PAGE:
Naomi Dahl (18:51): A big one that is a vault app is the calculator app. It looks like the calculator app, but it’s not. As soon as you hit the app, you have to enter in a code or your face ID, and then there is just all the images and videos that are hidden in there that they don’t want you to see. So that’s the main one is the calculator app, but there’s just going to be more and more and more. And it really is you’ll never be able to keep up with everything.
Naomi Dahl (19:19): We posted on our social media page a couple months ago the language of emoji, that students are no longer communicating with words, they’re communicating just with emojis and they’re speaking full sentences because they know adults won’t be able to understand it. That’s only going to grow as more emojis come out and all those things. That’s why we got to work on the character, right?
Janna Koch (19:44): Mm-hmm.
Naomi Dahl (19:45): And why is this important for us to remain authentic and accountable. There’s a video that’s pretty funny in the actual course. We mix in some humor videos with our curriculum videos so that the students can visually understand the concept that we’re going through. Because we talk about the bumper effect, that your parents are just a bumper there for you to be able to knock out or get a strike with your goal of what you want to do online, what is your goal with online. So we have a good analogy video of them bowling and things like that.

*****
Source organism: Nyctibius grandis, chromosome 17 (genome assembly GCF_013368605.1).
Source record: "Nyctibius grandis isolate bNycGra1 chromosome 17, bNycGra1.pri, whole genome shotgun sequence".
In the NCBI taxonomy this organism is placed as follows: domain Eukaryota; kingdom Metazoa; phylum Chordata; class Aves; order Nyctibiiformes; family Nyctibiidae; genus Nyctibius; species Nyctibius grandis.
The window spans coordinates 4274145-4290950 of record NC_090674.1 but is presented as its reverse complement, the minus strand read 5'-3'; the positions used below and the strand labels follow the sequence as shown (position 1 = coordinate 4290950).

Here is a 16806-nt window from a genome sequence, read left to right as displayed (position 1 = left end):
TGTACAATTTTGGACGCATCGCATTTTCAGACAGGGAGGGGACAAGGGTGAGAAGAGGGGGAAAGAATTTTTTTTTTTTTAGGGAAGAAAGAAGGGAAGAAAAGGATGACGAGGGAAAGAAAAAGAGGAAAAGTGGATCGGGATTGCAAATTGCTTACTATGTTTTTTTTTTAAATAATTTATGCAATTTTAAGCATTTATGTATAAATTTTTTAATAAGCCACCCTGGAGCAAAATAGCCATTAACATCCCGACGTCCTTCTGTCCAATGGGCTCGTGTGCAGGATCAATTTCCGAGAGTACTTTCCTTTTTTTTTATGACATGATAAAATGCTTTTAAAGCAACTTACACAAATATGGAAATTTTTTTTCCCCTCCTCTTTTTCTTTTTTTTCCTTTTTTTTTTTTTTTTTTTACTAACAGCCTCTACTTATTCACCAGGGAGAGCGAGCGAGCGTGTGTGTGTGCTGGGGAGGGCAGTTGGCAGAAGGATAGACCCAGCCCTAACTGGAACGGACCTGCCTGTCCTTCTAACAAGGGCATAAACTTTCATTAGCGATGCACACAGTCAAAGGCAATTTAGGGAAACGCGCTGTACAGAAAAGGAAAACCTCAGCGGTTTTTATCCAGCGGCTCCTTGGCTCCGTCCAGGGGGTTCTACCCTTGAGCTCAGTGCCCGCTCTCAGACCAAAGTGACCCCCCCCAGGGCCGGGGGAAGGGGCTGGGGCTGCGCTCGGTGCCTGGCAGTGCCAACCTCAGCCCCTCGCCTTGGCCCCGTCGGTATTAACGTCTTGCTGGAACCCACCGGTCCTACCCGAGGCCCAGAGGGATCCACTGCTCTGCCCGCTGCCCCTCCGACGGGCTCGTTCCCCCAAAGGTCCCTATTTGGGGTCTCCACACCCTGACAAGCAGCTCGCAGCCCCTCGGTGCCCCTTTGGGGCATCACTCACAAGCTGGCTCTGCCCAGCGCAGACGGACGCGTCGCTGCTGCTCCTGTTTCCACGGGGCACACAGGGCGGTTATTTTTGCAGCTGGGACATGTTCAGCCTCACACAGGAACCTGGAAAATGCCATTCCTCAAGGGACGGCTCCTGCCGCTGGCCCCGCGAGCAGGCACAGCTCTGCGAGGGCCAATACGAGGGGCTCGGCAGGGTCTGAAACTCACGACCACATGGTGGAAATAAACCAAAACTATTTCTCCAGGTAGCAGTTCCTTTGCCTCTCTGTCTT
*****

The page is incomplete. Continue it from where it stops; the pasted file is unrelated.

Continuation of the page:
Naomi Dahl (20:22): So to connect that, we always, throughout the whole course, were really reinforcing the partnership with your parents. And that your parents aren’t doing this to make your life harder, they’re doing this to help keep you safe. Because even though your students might know how to work technology better, no one knows the situations better than you, because you’ve lived these situations even though they’re happening through technology now.
Janna Koch (20:50): Yeah.
Naomi Dahl (20:50): Yeah.
Janna Koch (20:52): Now, you talked a little bit in the beginning about the creators. What was their muse for this program?
Naomi Dahl (21:01): Yeah, so they’re now 16-year-old, they were looking at getting him a phone a couple years ago. When they’re about to get him a phone, they were thinking, “How is there nothing out there to help us prepare him for this?” Because they’re pretty involved with the community and they hear a lot of negative situations with teens and kids with cell phones. So when they’re ready to give their son one, they’re like, “We need some type of education. We’re not just going to hand him a cell phone.” And as they were looking for help, they found nothing out there to help them educate their son. So they said, “We need to create something. We need to create something to help families be able to navigate this issue.” And then they built a team with a curriculum developer and then brought me on and we created the program to what it is now. And now, we’re in five schools that teach it within the school day, as well as some youth groups across the country. So it’s been effective and it’s helped families and it’s been amazing.